Distinguished musician receives Sir Bernard Heinze Memorial Award

Heinze Award Richard Letts
Dr Richard Letts' contribution to music has been recognised with the prestigious Sir Bernard Heinze Award. Image: VCA

Musician, author and advocate, Dr Richard Letts, has been awarded the 2020 Sir Bernard Heinze Memorial Award for his outstanding contribution to Australian music.

Presented annually by the University of Melbourne and the Melbourne Symphony Orchestra, the prestigious award honours the memory of Sir Bernard Heinze (1894 – 1982), who for 31 years was Ormond Professor of Music at the University of Melbourne, and one of the major pioneers of orchestral life in Australia.

Dr Letts’ career in music spans 40-plus years and is dotted with success, including being elected President of the International Music Council, UNESCO's advisory body on matters of music in 2005, and founding in 2013, The Music Trust, which played a key role on advocating for music in education and offering fellowships.

Born in Sydney, he completed his PhD at the University of California (Berkeley) in 1971, before going on to become the director of a community performing arts school on San Francisco’s East Bay, and later the downtown music school of the University of Minnesota in Minneapolis and the largest such school in the USA, before being an elected Vice-President of the National Guild of Community Schools of the Arts in 1981.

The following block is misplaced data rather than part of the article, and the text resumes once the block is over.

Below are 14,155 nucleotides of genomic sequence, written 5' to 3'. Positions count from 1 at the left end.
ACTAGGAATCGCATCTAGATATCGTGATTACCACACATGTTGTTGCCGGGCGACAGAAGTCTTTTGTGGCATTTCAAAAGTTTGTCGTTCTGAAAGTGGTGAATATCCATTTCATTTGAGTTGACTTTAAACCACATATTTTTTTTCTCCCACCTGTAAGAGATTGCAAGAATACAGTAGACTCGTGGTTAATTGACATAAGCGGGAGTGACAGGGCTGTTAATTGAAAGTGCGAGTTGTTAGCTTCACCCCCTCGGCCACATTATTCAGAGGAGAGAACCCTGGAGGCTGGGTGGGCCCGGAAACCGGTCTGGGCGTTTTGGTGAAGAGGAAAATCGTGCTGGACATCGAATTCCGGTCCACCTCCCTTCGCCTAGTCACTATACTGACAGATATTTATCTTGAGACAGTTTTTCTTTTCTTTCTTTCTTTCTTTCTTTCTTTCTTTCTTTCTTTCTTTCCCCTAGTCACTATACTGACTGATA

On his return to Australia in 1982, Dr Letts became a strong advocate for music and music education - conducting research, writing policy documents, editing periodicals, publishing four books and hundreds of articles and championing music as being vital for children as well as improving government support for artists, through his work with the Music Council of Australia and the  Australian Music Centre.

University of Melbourne Ormond Professor of Music, Gary McPherson, of the Melbourne Conservatorium of Music said he was thrilled to see Dr Letts acknowledged for his work.

“Richard Letts has had a profound influence in reshaping the pattern of government support for music in Australia,” Professor McPherson said.

“From his early years as a classical pianist and jazz band leader to, in more recent times, his work as Founder and Director of The Music Trust, he has made a singularly impressive contribution to our understanding and appreciation of the importance and value of music within the Australian community.”

Managing director of Melbourne Symphony Orchestra Sophie Galaise said: “The contribution that Dr Letts has made on the Australian arts landscape over the past few decades has been formidable. His deep insight into the musician’s experience and his intellectual rigour has had a major impact not only here in Australia, but around the world.”

The Sir Bernard Heinze Memorial Award has been awarded annually since 1998. Last year’s award went to Yorta Yorta soprano, composer and Artistic Director of Short Black Opera Deborah Cheetham.